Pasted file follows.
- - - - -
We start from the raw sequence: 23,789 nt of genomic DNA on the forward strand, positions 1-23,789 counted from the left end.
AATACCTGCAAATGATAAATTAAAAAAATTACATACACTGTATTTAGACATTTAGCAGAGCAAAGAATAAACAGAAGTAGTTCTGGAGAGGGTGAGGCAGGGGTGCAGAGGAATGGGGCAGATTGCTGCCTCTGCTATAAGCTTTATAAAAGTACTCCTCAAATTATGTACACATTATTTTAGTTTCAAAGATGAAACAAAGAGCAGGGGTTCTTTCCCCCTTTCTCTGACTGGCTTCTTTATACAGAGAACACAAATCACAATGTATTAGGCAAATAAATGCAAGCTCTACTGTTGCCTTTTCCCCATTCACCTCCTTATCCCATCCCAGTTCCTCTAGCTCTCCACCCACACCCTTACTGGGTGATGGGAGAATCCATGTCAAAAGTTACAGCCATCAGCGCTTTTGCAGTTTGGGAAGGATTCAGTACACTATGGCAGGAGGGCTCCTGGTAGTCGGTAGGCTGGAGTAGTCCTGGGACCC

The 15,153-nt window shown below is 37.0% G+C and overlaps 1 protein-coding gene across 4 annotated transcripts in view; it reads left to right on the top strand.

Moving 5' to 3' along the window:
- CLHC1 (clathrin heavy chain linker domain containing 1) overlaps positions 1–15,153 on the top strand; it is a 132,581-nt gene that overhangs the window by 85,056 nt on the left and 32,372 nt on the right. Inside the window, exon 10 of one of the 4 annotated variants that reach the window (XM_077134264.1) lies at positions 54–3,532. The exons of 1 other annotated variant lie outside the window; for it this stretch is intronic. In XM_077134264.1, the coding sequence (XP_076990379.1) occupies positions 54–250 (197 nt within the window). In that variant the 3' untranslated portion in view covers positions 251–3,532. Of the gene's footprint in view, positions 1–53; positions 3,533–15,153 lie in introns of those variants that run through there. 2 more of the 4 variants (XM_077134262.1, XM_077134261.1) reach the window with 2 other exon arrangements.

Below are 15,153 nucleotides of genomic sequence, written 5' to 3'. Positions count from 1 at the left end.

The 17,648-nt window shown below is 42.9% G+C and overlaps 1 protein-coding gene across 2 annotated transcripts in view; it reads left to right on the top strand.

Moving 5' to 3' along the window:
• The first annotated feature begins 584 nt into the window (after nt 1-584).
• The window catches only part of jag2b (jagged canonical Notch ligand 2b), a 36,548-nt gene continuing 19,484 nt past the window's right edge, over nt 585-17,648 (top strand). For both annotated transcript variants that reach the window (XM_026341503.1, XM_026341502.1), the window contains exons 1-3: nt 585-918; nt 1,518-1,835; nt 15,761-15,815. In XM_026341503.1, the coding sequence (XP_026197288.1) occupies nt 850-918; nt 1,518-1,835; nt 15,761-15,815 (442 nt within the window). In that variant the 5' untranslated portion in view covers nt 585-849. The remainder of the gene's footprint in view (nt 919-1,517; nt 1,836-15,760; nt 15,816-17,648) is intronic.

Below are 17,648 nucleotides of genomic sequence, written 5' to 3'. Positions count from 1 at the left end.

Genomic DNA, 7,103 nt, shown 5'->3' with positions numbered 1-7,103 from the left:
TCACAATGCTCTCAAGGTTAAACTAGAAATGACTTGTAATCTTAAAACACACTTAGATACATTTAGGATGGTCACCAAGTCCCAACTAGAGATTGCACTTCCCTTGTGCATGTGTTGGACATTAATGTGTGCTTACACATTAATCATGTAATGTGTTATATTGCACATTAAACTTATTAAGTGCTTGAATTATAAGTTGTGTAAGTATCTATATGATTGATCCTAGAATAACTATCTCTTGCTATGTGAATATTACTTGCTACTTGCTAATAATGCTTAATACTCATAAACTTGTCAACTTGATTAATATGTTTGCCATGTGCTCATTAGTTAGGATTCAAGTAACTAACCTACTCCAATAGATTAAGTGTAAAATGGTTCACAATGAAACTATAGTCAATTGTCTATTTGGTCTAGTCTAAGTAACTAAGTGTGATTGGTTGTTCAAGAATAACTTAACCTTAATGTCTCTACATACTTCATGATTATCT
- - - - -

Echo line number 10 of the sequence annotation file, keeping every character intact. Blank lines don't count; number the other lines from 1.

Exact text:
• The window catches only part of jag2b (jagged canonical Notch ligand 2b), a 36,548-nt gene continuing 19,484 nt past the window's right edge, over nt 585-17,648 (top strand). For both annotated transcript variants that reach the window (XM_026341503.1, XM_026341502.1), the window contains exons 1-3: nt 585-918; nt 1,518-1,835; nt 15,761-15,815. In XM_026341503.1, the coding sequence (XP_026197288.1) occupies nt 850-918; nt 1,518-1,835; nt 15,761-15,815 (442 nt within the window). In that variant the 5' untranslated portion in view covers nt 585-849. The remainder of the gene's footprint in view (nt 919-1,517; nt 1,836-15,760; nt 15,816-17,648) is intronic.